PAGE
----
I probably knew more about Guantanamo than your ordinary American. I knew that the base was booty my country acquired (or commandeered) in 1898 at the end of the Spanish-American War. I knew it was the oldest US naval base outside the continental US. I knew about the treaty governing the base’s perpetual lease, that it had temporarily housed both Cuban and Haitian refugees in the mid 1990s, and that Fidel Castro has allegedly never cashed any of the annual $4,085 checks the US drafts to pay rent on this patch of land in southeast Cuba.

I also knew that Guantanamo–American shorthand for the base–is actually a town in Cuba, a dusty, desert town where 30 year olds look a good 20 years older.

Like most Americans, I also knew that my government had used Guantanamo Bay as a legal black hole in the global War on Terror, converting facilities on the base into housing for “detainees” who are considered to be dangerous “enemy combatants,” and, at one point, using those facilities to conduct “interrogations” in which activities like waterboarding, hooding, and extreme sensory deprivation raised questions about what torture really is and whether “civilized” Americans would use it as a policy instrument.

So would I have said “Close Guantanamo” two months ago?


Without hesitation.

But then I went there.
President-elect Barack Obama, for whom I voted and who I support unequivocally, has articulated his commitment to close Guantanamo Bay as soon as possible. In a November 12 Washington Post article, staff writer Peter Finn reported:

The Obama administration will launch a review of the classified files of the approximately 250 detainees at Guantanamo Bay immediately after taking office, as part of an intensive effort to close the U.S. prison in Cuba, according to people who advised the campaign on detainee issues.

As of late October, when I visited, 255 men were still being held at the US military’s Joint Task Force (JTF) detention facility at Guantanamo.

Many of the men being held–referred to euphemistically as “detainees”–were removed from their home countries and transported to this island, where they have lived in captivity for several years.

They have been awaiting trial and due process (hell, most of them have been awaiting formal charges) ever since, with few ever seeing their day in court. Those who have could legitimately question whether justice was served, as military judges are appointed to panels that hear detainees’ cases.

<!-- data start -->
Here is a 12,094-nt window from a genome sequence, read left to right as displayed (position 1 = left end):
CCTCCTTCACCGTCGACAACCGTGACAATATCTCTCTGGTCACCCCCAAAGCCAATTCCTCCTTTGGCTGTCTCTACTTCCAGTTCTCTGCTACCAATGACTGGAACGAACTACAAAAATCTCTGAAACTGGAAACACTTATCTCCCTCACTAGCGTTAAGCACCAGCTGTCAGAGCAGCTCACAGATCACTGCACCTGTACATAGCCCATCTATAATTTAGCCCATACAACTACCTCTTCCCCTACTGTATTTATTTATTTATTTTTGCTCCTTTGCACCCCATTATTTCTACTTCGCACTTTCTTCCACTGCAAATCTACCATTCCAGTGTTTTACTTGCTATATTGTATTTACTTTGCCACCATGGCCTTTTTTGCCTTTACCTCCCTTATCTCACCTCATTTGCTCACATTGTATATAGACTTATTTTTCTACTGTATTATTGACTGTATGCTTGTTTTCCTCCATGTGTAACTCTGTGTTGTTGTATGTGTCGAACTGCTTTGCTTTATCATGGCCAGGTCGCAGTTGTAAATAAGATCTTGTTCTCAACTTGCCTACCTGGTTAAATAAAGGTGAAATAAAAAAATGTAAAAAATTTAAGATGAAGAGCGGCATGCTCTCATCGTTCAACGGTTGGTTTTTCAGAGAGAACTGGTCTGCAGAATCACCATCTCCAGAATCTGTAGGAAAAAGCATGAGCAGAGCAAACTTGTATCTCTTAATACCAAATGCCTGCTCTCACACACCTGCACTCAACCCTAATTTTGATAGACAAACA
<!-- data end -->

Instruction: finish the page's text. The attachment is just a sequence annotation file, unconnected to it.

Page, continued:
A good number of the men have actually been cleared for release by an administrative review board. But here’s the problem: They have nowhere to go. According to sources on the base, the men who could leave Guantanamo Bay today can’t go anywhere because no country wants them. It’s too dangerous for them to go home. Yet no other country is stepping up and volunteering to give them temporary or permanent shelter.

There are things we can’t understand unless we see them.

Things we can understand intellectually or emotionally, but fail to grasp entirely until we’re staring them–literally–in the face.

And that’s the case with Guantanamo.

Close Guantanamo.

It sounds logical enough.

Easy enough.

But as with economic bail outs and battlefront pull outs, closing Guantanamo is only easy if you’re thinking about it from afar.

In the abstract.


When you start to think about the bigger picture, the longer term, the human consequences, and–especially–when you see it… nothing is quite as easy as it seems.

Do I want to see the detention facility closed?


But not unless we have a realistic plan in place to transfer men whose true lives are poorly understood into societies where they have a chance to live. Not unless we’re ready to acknowledge that the complete miscarriage of justice for which President Bush is responsible is likely to have effects that we’re not remotely prepared to handle.

Closing Guantanamo is the easy part. It’s what comes after that is hard… and which no one is talking about.